James Gleason is one of the most fondly remembered character actors from Hollywood's golden age. I consistently enjoy his screen work, but he's not on my personal list of all-time favourite character players: Gleason worked in many films, but I find his performances too similar and predictable from one film to the next. His wife (and occasional screen partner) Lucille Webster Gleason was a film actress of no significance at all, remembered only as James Gleason's wife and as the mother of their son Russell Gleason. The younger Gleason was a highly intelligent and handsome young man who had begun a promising screen career as a juvenile lead when he got conscripted into World War Two. He completed basic training, and then - the night before his regiment were to ship out for a combat posting in Europe - Russell Gleason died in a fall from a Manhattan hotel window. Officially his death was ruled an accident. I've often wondered if Russell Gleason's death was suicide (to avoid being sent into combat), or if it was merely a failed attempt to go AWOL. Russell Gleason's widow Cynthia Lindsay, a former Busby Berkeley chorus girl, later wrote an excellent biography of Boris Karloff.
In the 1920s, James Gleason wrote several Broadway comedies with roles for himself (and occasionally for his wife). Gleason's plays were popular and successful in their day, but have dated badly and are no longer revived. All evidence indicates that James Gleason's skills as a playwright were far less notable than his talents as a comedian and character actor. Regrettably, Gleason squandered the royalties from his Broadway hits, and was forced to keep working as an actor when his plays fell out of fashion and brought him no further income.
'The Shannons of Broadway' was originally a Broadway play, written by Gleason as a comedy vehicle for himself and his wife. In this film version, they repeat their Broadway roles as Mickey and Emma Shannon, a couple of vaudeville artistes. (Precisely what sort of turn they performed on the boards is never clearly established.) When one of their vaude bookings is abruptly cancelled, the Shannons are stranded in a small town where the only hotel is run by curmudgeonly Pa Swanzey, aided by his beautiful daughter Tessie. But the Shannons are denied lodgings in the hotel, which has a strict policy against 'bum actors and dogs'. I found this very plausible. In the days of barnstorming theatre, actors and vaudeville performers had a well-deserved reputation for skipping out on their bills.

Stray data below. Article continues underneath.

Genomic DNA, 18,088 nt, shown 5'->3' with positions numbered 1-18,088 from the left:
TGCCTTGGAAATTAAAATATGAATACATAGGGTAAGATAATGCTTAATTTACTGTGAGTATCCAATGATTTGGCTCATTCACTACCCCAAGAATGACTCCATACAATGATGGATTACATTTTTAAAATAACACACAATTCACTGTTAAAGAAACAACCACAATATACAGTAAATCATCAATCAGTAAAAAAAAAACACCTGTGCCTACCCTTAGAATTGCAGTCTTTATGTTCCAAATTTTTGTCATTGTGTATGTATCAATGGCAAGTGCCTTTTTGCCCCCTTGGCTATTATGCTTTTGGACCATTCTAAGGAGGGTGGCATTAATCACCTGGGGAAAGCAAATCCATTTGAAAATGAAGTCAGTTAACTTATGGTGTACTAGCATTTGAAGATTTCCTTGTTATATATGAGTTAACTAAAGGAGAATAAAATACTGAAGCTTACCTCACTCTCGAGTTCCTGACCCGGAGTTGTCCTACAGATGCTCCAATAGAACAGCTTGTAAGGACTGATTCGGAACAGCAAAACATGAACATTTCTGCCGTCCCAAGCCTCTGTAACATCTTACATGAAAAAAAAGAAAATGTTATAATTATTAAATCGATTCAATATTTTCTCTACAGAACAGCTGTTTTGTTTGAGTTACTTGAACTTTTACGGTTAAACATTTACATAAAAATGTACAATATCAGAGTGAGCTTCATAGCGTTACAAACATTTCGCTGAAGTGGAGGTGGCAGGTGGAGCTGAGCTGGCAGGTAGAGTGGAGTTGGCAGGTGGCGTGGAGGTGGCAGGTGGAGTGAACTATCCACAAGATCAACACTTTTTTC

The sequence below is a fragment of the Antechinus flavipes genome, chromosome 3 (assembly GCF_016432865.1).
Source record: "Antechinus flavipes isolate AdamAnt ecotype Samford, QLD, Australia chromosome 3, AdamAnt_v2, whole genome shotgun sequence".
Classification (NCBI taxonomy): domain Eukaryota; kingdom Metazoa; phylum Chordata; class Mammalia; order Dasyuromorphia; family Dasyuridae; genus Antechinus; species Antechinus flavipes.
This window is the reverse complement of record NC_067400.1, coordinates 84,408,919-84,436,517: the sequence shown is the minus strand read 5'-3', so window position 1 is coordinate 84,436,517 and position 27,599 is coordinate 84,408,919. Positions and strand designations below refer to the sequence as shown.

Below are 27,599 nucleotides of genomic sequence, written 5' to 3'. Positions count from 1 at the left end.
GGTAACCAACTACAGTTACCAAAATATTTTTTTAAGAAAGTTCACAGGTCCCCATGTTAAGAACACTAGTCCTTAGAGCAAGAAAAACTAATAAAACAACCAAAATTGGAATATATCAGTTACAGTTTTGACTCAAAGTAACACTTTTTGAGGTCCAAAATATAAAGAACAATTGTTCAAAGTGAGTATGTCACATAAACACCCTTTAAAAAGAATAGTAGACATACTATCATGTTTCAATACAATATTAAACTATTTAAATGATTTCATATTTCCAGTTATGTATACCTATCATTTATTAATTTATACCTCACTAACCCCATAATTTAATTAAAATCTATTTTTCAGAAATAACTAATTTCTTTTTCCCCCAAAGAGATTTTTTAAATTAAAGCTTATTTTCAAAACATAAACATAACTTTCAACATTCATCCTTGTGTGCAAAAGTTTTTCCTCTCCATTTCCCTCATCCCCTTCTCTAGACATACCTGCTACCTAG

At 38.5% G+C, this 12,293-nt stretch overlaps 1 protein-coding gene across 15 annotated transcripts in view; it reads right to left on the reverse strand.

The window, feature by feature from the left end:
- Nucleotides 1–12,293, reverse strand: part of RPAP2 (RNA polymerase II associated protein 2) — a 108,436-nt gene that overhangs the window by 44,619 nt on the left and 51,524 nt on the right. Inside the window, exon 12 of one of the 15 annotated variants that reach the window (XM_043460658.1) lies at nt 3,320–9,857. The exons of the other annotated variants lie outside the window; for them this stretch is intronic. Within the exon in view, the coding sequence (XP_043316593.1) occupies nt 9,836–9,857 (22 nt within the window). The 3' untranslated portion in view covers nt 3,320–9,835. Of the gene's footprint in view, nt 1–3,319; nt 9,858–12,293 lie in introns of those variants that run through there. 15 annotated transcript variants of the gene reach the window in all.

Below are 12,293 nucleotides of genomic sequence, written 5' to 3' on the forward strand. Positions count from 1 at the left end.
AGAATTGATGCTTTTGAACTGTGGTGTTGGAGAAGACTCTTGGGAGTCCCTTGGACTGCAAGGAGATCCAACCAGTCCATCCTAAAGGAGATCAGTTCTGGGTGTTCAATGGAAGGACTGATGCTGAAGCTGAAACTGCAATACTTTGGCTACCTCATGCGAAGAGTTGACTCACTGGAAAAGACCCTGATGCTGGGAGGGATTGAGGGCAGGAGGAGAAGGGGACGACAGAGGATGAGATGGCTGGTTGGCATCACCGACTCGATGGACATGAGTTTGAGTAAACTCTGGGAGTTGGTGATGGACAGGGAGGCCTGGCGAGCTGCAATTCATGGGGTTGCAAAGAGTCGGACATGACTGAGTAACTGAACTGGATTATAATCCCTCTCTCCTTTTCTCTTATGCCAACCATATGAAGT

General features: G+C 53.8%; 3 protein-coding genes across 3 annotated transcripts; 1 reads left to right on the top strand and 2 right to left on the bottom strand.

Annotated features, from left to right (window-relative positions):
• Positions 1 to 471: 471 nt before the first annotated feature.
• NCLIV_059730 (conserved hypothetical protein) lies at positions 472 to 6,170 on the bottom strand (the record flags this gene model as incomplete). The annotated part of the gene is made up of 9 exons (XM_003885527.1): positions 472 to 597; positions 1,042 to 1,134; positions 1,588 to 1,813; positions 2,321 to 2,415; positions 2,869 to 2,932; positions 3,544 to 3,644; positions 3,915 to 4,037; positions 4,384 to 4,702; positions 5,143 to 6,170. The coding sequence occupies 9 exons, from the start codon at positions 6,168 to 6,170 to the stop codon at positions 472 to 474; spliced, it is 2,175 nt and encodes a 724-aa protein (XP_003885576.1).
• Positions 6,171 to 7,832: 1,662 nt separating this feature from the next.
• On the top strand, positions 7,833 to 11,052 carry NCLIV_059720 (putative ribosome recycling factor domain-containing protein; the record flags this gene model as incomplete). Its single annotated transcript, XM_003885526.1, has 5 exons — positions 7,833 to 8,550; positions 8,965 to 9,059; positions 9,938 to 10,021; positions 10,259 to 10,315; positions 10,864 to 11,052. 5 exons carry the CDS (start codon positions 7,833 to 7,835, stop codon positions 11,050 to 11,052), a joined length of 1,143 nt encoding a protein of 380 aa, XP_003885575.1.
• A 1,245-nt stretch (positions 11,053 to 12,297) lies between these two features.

The Shannons learn some interesting information: Swanzey's hotel is heavily mortgaged, and the bank are about to foreclose. Also, the tract next door over from the hotel is scheduled to become the site for a new airport. Mickey and Emma splash out their savings to buy up the mortgage, planning to run the hotel (at a loss) until the airport arrives, then make large profits.
The 'comic' complications ensue when the Shannons learn that the airport isn't arriving after all, forcing them to unload the unprofitable hotel on the first sucker they can find. None of this is especially funny, although it's helped somewhat by Gleason's irascible manner. There's an insipid romantic subplot involving Mary Philbin and John Breeden. The sadly underrated Tom Kennedy is very funny as a local yokel, and Walter Brennan is impressive as Hezekiah Davis, the local bootlegger. Some of the alleged humour is to do with Prohibition, and there's some annoying slang-filled dialogue. Although James Gleason is not one of my favourite performers, he consistently impresses me with his skill and timing within his very narrow range as a performer. But Gleason as a playwright -- and as the author of the original material for 'The Shannons of Broadway' -- impresses me much less. I'll rate this dismal comedy 4 points out of 10.
2 of 3 people found this review helpful.
Was this review helpful to you?